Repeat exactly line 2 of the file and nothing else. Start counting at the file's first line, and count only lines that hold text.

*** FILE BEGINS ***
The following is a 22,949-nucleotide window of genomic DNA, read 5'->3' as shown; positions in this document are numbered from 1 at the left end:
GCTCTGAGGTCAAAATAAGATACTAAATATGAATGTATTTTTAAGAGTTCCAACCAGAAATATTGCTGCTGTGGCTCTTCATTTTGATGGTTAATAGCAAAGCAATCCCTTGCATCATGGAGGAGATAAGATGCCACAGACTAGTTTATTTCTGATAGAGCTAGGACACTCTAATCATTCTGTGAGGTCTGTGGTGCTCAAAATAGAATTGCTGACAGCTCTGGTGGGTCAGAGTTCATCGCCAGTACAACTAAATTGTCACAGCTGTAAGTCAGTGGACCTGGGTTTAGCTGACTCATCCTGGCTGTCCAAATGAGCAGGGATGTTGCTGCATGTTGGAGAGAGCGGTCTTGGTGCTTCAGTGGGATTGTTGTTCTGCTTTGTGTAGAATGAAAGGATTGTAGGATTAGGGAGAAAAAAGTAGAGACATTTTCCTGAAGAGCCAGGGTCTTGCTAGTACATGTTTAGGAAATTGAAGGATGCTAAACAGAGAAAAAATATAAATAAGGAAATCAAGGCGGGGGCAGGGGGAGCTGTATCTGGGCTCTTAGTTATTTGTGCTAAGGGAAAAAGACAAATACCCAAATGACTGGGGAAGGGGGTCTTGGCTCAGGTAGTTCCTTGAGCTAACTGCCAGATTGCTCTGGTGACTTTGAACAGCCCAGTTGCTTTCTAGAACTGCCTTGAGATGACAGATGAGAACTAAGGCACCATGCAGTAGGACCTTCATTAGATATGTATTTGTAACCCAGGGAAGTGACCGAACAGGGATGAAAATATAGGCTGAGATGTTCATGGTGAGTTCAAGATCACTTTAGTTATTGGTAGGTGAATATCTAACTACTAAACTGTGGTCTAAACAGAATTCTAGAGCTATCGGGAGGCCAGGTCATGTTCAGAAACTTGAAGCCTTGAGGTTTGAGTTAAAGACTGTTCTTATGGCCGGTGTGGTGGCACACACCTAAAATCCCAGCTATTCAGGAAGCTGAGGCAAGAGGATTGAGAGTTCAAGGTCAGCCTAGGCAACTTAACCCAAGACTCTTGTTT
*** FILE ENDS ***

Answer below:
GCTCTGAGGTCAAAATAAGATACTAAATATGAATGTATTTTTAAGAGTTCCAACCAGAAATATTGCTGCTGTGGCTCTTCATTTTGATGGTTAATAGCAAAGCAATCCCTTGCATCATGGAGGAGATAAGATGCCACAGACTAGTTTATTTCTGATAGAGCTAGGACACTCTAATCATTCTGTGAGGTCTGTGGTGCTCAAAATAGAATTGCTGACAGCTCTGGTGGGTCAGAGTTCATCGCCAGTACAACTAAATTGTCACAGCTGTAAGTCAGTGGACCTGGGTTTAGCTGACTCATCCTGGCTGTCCAAATGAGCAGGGATGTTGCTGCATGTTGGAGAGAGCGGTCTTGGTGCTTCAGTGGGATTGTTGTTCTGCTTTGTGTAGAATGAAAGGATTGTAGGATTAGGGAGAAAAAAGTAGAGACATTTTCCTGAAGAGCCAGGGTCTTGCTAGTACATGTTTAGGAAATTGAAGGATGCTAAACAGAGAAAAAATATAAATAAGGAAATCAAGGCGGGGGCAGGGGGAGCTGTATCTGGGCTCTTAGTTATTTGTGCTAAGGGAAAAAGACAAATACCCAAATGACTGGGGAAGGGGGTCTTGGCTCAGGTAGTTCCTTGAGCTAACTGCCAGATTGCTCTGGTGACTTTGAACAGCCCAGTTGCTTTCTAGAACTGCCTTGAGATGACAGATGAGAACTAAGGCACCATGCAGTAGGACCTTCATTAGATATGTATTTGTAACCCAGGGAAGTGACCGAACAGGGATGAAAATATAGGCTGAGATGTTCATGGTGAGTTCAAGATCACTTTAGTTATTGGTAGGTGAATATCTAACTACTAAACTGTGGTCTAAACAGAATTCTAGAGCTATCGGGAGGCCAGGTCATGTTCAGAAACTTGAAGCCTTGAGGTTTGAGTTAAAGACTGTTCTTATGGCCGGTGTGGTGGCACACACCTAAAATCCCAGCTATTCAGGAAGCTGAGGCAAGAGGATTGAGAGTTCAAGGTCAGCCTAGGCAACTTAACCCAAGACTCTTGTTT